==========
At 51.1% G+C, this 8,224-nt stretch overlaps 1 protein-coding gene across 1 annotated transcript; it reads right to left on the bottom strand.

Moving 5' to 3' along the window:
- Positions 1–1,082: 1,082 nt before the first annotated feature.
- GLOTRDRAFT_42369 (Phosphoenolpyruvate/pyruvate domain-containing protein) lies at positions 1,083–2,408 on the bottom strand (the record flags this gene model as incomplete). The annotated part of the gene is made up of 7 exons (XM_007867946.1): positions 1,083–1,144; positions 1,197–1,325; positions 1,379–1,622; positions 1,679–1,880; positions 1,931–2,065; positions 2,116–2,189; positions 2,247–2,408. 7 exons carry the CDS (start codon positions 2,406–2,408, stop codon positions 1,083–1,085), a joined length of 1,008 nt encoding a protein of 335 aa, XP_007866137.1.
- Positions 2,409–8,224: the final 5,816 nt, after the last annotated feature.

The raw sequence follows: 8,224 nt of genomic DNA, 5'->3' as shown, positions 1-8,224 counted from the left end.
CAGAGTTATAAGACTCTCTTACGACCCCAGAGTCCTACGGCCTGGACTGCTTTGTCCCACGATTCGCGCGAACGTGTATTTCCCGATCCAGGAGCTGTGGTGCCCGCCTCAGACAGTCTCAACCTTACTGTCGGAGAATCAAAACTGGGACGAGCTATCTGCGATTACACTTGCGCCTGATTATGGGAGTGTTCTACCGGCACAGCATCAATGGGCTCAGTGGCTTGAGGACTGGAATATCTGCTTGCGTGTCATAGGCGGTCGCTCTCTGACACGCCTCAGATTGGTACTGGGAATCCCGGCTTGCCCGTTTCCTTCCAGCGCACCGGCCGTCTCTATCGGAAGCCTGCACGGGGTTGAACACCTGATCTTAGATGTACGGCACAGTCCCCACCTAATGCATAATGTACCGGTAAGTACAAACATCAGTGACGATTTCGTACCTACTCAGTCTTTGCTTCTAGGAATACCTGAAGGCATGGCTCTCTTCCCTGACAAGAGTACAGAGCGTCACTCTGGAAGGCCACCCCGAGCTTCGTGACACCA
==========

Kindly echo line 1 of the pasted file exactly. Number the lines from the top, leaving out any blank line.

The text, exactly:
At 51.1% G+C, this 8,224-nt stretch overlaps 1 protein-coding gene across 1 annotated transcript; it reads right to left on the bottom strand.